We went from having dreams to despair. Now 3years later he can and has been okayed to drive, thank goodness! We are passionate people who love life but it’s just not the same anymore. My husband gets angry and irritated very easily and I’m always stressed and the heart races constantly. I have to be his eyes a lot of the time, especially when we play golf…the swearing and cursing that goes on is awful, not at me, just at the frustration of what life’s dealt him. (He was a Golf professional). A once beautiful, confident, friendly man has changed. My heart aches for him and he does try hard to appreciate what he does have. I think what’s difficult is that you fall in love with a person, you grow with them, and you know them, then suddenly that same person is dealt a blow and changes, so you then have to re learn each other all over again and your prepared to do this because your still in love, there hasn’t been any bitterness or anger like divorced couples feel, YET 🙂 but there’s definitely a shift.
    It’s very very tuff and some days you just want to bloody scream and leave but then a beautiful memory of my husband floats into my poor little brain or he’ll come and hug me like only he knows how to and all the pain and worry melts away!
    Looking after yourself is the hardest part, we are always putting our disabled loved ones needs 1st. Do yourselves a huge favour for all your sakes and take time out to heal.
    I’ve chosen to meditate. I turn off phones etc I play calming music and I stay quiet, I honour myself and it helps. If you don’t look after yourself everything will fall apart.
    Hugs to you all ?

    1. Hi Grace, this is such a hard thing to go through. Partners, parents and even close friends have such a tough time – you are always being the supporter , keeping your own grief concealed. I am so glad that meditation is helpful – it has certainly kept me sane over the years, though I am the person with the vision loss.
      Have you considered calling blind services in your state? Your husband cannot be legally blind if he is still driving, but there is so much cool stuff to learn with the latest technology and he might find something to feel good about using images and games on a smart phone or iPad. There are also new “wearables” being developed. They have a high price tag but the developers might take an interest in a former golf pro using their special goggles.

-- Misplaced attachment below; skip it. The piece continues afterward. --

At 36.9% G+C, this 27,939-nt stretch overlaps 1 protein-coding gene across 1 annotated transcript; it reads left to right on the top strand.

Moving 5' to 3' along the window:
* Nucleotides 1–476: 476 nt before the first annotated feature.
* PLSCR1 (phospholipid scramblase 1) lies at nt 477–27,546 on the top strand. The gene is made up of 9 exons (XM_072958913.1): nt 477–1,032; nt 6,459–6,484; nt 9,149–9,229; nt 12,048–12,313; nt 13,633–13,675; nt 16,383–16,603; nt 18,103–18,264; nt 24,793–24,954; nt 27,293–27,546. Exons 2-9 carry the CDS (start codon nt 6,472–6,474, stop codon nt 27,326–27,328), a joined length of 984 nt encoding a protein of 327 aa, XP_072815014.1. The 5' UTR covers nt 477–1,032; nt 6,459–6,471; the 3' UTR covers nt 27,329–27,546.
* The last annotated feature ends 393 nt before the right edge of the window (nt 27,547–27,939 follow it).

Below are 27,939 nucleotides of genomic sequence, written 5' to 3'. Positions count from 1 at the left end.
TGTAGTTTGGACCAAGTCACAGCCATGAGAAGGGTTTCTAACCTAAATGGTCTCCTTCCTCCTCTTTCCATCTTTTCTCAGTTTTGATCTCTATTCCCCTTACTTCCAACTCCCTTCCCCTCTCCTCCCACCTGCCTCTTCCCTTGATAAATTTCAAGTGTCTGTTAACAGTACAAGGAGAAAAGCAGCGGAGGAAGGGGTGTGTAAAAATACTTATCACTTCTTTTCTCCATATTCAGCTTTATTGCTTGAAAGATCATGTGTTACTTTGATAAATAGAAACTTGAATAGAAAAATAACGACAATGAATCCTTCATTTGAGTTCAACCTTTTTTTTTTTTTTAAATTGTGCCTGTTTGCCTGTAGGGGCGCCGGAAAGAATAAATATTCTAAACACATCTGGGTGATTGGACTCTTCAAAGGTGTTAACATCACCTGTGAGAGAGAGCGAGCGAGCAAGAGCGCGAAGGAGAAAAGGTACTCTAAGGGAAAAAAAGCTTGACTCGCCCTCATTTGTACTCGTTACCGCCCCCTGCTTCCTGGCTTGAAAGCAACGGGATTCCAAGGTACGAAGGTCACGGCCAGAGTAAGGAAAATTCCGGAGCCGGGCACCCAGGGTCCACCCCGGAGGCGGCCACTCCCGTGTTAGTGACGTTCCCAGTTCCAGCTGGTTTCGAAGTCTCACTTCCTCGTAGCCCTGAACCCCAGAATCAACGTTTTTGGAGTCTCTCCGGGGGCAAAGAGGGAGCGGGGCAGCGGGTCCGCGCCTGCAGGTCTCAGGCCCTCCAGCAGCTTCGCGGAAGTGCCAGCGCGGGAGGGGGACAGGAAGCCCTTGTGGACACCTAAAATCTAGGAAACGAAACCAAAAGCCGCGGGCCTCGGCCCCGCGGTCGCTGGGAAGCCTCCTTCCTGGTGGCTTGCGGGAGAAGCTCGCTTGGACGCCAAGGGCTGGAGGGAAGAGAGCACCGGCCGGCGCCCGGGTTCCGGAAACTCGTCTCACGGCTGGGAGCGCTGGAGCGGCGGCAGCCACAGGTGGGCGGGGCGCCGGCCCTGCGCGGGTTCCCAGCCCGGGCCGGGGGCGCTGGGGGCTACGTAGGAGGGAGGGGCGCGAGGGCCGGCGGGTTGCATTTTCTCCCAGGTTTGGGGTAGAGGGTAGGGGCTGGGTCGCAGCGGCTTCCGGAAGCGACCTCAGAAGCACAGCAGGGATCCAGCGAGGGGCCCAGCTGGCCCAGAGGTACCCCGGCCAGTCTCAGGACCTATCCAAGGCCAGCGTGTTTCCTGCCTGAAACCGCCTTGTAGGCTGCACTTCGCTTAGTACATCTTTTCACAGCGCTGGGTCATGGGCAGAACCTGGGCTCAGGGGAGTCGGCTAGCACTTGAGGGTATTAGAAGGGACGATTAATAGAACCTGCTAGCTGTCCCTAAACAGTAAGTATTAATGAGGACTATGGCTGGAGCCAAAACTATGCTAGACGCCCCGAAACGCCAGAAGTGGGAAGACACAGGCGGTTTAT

If he can begin to get past the first anger and deep grief to find out what’s available , he will have taken a step beyond the fury (which is itself an important step – though hard for you to bear.) all good wishes, Hannah

      1. Hi again Grace,
        I am sorry for the delay in replying.
        If your husband is interested in following up for himself that will be a small beginning . It’s most important that he initiates any follow-up. That way he will begin the long process of using the energy now going into anger and frustration in thinking about options.
        Nothing will replace the wonderful immediacy and flexibility of good sight but one of these might help. a bit. They cost between $2,000- and $10,000 – and there are others.
        Jordy Low Vision Magnifiers

        OrCam: Help People who are Blind or Partially Sighted

        eSight – Electronic Glasses

    2. Great advise Grace, yes taking care of ourselves is important,, especially atm. I took opportunity after work yesterday to pop to the Beach and have some needed me time.